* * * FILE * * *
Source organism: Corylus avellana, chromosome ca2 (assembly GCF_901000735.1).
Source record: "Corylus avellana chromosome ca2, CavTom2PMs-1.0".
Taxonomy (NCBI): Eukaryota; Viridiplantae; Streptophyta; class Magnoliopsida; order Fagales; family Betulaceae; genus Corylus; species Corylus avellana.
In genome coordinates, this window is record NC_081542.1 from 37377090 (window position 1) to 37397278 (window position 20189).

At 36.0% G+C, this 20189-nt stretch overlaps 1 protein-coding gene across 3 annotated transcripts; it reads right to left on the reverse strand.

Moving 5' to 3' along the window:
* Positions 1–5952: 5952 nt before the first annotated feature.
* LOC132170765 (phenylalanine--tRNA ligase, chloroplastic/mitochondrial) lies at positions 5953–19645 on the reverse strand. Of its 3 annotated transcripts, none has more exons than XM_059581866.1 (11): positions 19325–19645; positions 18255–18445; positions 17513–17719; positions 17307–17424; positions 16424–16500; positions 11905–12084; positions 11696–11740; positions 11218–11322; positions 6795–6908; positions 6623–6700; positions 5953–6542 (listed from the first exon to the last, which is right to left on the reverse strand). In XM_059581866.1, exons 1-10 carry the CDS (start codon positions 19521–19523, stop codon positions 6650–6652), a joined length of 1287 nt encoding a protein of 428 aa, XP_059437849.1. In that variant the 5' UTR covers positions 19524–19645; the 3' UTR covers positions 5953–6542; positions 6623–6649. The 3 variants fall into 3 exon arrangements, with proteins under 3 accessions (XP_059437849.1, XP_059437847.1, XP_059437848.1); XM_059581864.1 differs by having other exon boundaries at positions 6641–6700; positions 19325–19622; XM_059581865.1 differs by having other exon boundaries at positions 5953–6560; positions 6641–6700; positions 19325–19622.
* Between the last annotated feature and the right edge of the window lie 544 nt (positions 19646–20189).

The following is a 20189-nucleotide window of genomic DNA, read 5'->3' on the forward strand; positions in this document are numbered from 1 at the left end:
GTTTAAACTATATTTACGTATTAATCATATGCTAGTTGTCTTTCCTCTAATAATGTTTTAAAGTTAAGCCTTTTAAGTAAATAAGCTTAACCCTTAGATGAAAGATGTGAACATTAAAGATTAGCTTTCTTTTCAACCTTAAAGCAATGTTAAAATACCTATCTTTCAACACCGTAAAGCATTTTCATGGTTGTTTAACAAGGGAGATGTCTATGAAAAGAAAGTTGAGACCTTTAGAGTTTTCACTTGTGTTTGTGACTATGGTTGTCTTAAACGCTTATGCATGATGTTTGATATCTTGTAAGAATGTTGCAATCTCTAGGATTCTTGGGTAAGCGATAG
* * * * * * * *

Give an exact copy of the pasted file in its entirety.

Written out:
Source organism: Corylus avellana, chromosome ca2 (assembly GCF_901000735.1).
Source record: "Corylus avellana chromosome ca2, CavTom2PMs-1.0".
Taxonomy (NCBI): Eukaryota; Viridiplantae; Streptophyta; class Magnoliopsida; order Fagales; family Betulaceae; genus Corylus; species Corylus avellana.
In genome coordinates, this window is record NC_081542.1 from 37377090 (window position 1) to 37397278 (window position 20189).

At 36.0% G+C, this 20189-nt stretch overlaps 1 protein-coding gene across 3 annotated transcripts; it reads right to left on the reverse strand.

Moving 5' to 3' along the window:
* Positions 1–5952: 5952 nt before the first annotated feature.
* LOC132170765 (phenylalanine--tRNA ligase, chloroplastic/mitochondrial) lies at positions 5953–19645 on the reverse strand. Of its 3 annotated transcripts, none has more exons than XM_059581866.1 (11): positions 19325–19645; positions 18255–18445; positions 17513–17719; positions 17307–17424; positions 16424–16500; positions 11905–12084; positions 11696–11740; positions 11218–11322; positions 6795–6908; positions 6623–6700; positions 5953–6542 (listed from the first exon to the last, which is right to left on the reverse strand). In XM_059581866.1, exons 1-10 carry the CDS (start codon positions 19521–19523, stop codon positions 6650–6652), a joined length of 1287 nt encoding a protein of 428 aa, XP_059437849.1. In that variant the 5' UTR covers positions 19524–19645; the 3' UTR covers positions 5953–6542; positions 6623–6649. The 3 variants fall into 3 exon arrangements, with proteins under 3 accessions (XP_059437849.1, XP_059437847.1, XP_059437848.1); XM_059581864.1 differs by having other exon boundaries at positions 6641–6700; positions 19325–19622; XM_059581865.1 differs by having other exon boundaries at positions 5953–6560; positions 6641–6700; positions 19325–19622.
* Between the last annotated feature and the right edge of the window lie 544 nt (positions 19646–20189).

The following is a 20189-nucleotide window of genomic DNA, read 5'->3' on the forward strand; positions in this document are numbered from 1 at the left end:
GTTTAAACTATATTTACGTATTAATCATATGCTAGTTGTCTTTCCTCTAATAATGTTTTAAAGTTAAGCCTTTTAAGTAAATAAGCTTAACCCTTAGATGAAAGATGTGAACATTAAAGATTAGCTTTCTTTTCAACCTTAAAGCAATGTTAAAATACCTATCTTTCAACACCGTAAAGCATTTTCATGGTTGTTTAACAAGGGAGATGTCTATGAAAAGAAAGTTGAGACCTTTAGAGTTTTCACTTGTGTTTGTGACTATGGTTGTCTTAAACGCTTATGCATGATGTTTGATATCTTGTAAGAATGTTGCAATCTCTAGGATTCTTGGGTAAGCGATAG